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'All of a sudden it went sideways'
Ken Caminiti, Tony Gwynn and Bruce Bochy were on a flight following the 1997 All-Star Game when a wind shear jolted the plane. The pilot's quick action averted a devastating tragedy.
This text appears in my book Playing Through the Pain: Ken Caminiti and the Steroids Confession That Changed Baseball Forever.
As Ken Caminiti watched the Rocky Mountains out the window, the sky full of bands of amber and purple, he couldn’t help but think about the future.
His wife Nancy and the girls were here, in Padres owner John Moores’ private Challenger jet, along with Bruce Bochy and Tony Gwynn and their families, flying out of Cleveland following the 1997 All-Star Game on their way to connect with the team in Denver to start the second half of the season. The first half was shit—the reigning division champs were in fourth place, thirteen games back at 38–49—but anything could happen.
Ken could feel his bat heating up again, just like it had in his MVP season.
As the plane approached its destination, Ken watched the runway. Wow, that’s neat, he thought. Everything seemed so steady and normal—until it wasn’t.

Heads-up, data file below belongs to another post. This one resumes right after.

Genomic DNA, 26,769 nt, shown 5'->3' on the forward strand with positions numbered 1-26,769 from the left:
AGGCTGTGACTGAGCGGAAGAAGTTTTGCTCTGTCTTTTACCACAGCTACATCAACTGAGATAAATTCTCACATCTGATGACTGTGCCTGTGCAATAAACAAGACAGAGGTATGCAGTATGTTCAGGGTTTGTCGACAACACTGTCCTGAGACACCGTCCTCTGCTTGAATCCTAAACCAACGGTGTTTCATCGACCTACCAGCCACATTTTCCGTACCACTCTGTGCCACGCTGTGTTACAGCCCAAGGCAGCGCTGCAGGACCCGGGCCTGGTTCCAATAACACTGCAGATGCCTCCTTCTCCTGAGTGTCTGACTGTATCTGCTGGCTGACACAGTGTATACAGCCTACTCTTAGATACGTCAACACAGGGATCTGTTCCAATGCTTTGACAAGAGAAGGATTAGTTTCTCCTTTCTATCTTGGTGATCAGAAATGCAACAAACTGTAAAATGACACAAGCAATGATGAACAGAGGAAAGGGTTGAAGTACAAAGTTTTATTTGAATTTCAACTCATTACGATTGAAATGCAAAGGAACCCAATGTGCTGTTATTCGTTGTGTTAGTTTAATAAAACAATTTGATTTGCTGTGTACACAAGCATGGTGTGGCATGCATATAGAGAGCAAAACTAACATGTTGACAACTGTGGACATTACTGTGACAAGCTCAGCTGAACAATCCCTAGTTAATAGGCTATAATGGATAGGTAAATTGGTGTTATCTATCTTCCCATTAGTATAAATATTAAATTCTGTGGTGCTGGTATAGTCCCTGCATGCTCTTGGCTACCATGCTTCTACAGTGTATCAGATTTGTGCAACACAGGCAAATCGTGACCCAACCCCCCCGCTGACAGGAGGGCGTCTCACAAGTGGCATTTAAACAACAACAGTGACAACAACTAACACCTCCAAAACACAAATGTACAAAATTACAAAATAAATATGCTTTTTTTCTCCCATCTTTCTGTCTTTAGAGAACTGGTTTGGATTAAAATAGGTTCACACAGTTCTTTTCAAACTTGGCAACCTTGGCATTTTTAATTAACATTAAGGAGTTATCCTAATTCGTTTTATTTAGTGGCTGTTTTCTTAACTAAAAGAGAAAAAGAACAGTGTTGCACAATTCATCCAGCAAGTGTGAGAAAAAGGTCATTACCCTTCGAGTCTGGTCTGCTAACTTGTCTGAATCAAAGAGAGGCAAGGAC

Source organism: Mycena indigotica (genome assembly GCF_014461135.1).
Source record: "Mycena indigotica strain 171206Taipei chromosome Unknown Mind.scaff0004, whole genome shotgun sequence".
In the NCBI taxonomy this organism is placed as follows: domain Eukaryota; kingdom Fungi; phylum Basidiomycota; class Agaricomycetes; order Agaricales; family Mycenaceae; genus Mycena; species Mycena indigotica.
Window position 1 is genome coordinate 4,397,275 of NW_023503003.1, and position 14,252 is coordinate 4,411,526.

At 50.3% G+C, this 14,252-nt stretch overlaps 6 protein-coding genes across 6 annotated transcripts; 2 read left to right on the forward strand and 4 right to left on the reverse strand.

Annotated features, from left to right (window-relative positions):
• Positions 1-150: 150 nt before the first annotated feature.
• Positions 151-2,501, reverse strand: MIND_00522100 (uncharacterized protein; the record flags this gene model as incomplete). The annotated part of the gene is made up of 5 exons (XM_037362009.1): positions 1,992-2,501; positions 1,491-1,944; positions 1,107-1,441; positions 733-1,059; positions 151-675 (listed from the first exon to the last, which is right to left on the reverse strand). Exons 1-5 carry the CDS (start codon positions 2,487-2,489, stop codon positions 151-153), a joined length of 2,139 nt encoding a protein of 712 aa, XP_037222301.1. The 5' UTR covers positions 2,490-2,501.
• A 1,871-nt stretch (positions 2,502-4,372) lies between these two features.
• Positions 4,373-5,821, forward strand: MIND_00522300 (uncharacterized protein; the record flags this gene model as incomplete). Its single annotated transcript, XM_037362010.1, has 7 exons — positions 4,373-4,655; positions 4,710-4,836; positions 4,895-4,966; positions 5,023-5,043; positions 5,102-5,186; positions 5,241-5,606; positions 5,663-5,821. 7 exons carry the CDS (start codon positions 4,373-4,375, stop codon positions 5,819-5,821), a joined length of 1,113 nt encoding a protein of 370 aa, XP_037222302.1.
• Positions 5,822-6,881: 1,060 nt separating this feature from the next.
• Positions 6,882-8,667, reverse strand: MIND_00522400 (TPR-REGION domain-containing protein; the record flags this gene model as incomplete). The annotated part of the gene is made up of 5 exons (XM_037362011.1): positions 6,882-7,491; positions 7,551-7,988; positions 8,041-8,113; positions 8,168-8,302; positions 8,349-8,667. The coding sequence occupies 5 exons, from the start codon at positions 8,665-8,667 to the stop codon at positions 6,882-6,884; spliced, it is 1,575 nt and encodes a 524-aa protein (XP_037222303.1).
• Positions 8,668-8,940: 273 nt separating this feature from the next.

“And all of sudden it went sideways and the wing almost hit the ground,” Ken said.
A wind shear, a sudden difference in wind speed or direction, jolted the twelve-seater sideways. Quick action by pilot Ken Rogoff kept the plane from crashing, narrowly averting a devastating tragedy for a sport that still mourns the crash deaths of stars Roberto Clemente and Thurman Munson during the 1970s.
“If the pilot makes a slip, a half-second wrong decision, we’re all over that pavement,” Ken said later.
Rogoff remained humble about his efforts. “It was a freak thing that happened. Luckily, everyone was OK,” he recalled decades later, not wanting to say much more.
For Caminiti, the near disaster made him reflective. Life is short and fragile. It can be taken away at any time.
“It puts a new perspective, for right now on me, about life,” Caminiti said at the time. “You’ve just got to enjoy yourself, because you never know.”
Ken was enjoying himself on July 10 against the Rockies and emergency starter John Burke to begin the second half. They could have been teammates, Caminiti and Burke, but the pitcher declined to sign with the Astros after being drafted in 1991. So now they were on opposite sides of the field, and Ken was unburdened of care: See the ball and hit the ball.
Quilvio Veras and Gwynn reached base in front of him. Burke worked the count to 1-and-2, but Ken pulverized the next pitch, sending it to the upper deck in Coors Field 465 feet away, near purple-painted seats representing one mile above sea level.
He batted in the fourth, again with two men on, and worked the count to 2-and-0 before smashing the ball off the right field foul pole.
It was his first multi-homer game since the playoffs against the Cardinals the previous season. With his two-homer, six-RBI outburst, Ken was putting the National League on notice: I’m really back.
“My problem is I try to swing too hard,” Ken said. “Today, I had rhythm and timing. Rhythm and timing are everything. If you don’t have timing and rhythm, you’re going to try to muscle everything.”